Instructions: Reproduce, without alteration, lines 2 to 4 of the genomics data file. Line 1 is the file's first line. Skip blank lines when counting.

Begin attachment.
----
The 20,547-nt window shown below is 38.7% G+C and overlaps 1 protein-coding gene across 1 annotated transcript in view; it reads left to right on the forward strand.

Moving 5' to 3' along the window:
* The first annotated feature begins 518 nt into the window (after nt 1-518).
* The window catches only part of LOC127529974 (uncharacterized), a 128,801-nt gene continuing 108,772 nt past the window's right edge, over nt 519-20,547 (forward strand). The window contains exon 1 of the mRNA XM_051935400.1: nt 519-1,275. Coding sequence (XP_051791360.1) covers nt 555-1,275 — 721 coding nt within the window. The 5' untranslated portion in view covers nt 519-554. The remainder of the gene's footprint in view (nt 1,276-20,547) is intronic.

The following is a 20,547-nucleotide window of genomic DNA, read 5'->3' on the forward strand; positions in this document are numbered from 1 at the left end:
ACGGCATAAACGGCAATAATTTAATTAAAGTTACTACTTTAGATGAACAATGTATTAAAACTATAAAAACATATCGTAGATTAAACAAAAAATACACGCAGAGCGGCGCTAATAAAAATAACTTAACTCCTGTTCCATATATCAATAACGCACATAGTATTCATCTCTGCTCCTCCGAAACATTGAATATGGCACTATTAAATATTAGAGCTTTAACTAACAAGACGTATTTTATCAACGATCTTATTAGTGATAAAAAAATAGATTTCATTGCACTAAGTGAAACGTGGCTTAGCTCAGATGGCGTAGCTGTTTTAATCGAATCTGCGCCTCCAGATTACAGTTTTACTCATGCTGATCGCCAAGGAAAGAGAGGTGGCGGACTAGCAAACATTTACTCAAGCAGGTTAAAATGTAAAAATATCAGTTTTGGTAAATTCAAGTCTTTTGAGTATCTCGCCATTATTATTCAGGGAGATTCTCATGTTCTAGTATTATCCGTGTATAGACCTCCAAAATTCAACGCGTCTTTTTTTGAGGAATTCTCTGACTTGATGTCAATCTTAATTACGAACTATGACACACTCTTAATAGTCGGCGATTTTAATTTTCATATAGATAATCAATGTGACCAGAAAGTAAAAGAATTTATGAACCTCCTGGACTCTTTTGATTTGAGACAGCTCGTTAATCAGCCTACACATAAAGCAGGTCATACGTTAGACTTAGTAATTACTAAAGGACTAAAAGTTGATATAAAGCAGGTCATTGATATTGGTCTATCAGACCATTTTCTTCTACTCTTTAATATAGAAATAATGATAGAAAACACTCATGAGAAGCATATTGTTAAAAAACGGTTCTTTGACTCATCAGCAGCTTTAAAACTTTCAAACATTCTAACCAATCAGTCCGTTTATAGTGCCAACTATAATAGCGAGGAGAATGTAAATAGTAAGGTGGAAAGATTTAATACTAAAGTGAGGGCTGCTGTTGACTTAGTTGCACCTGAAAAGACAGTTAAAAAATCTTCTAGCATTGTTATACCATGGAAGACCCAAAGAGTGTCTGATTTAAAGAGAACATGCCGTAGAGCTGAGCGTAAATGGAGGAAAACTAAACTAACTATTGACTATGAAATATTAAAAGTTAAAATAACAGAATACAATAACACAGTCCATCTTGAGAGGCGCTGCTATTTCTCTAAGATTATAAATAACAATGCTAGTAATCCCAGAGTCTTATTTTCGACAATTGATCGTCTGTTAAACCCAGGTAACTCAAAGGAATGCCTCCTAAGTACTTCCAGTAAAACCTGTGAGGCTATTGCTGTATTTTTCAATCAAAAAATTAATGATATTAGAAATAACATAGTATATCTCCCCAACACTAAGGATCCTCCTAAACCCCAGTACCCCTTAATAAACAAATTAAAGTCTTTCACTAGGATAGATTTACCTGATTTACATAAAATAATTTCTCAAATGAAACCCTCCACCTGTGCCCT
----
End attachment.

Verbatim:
Moving 5' to 3' along the window:
* The first annotated feature begins 518 nt into the window (after nt 1-518).
* The window catches only part of LOC127529974 (uncharacterized), a 128,801-nt gene continuing 108,772 nt past the window's right edge, over nt 519-20,547 (forward strand). The window contains exon 1 of the mRNA XM_051935400.1: nt 519-1,275. Coding sequence (XP_051791360.1) covers nt 555-1,275 — 721 coding nt within the window. The 5' untranslated portion in view covers nt 519-554. The remainder of the gene's footprint in view (nt 1,276-20,547) is intronic.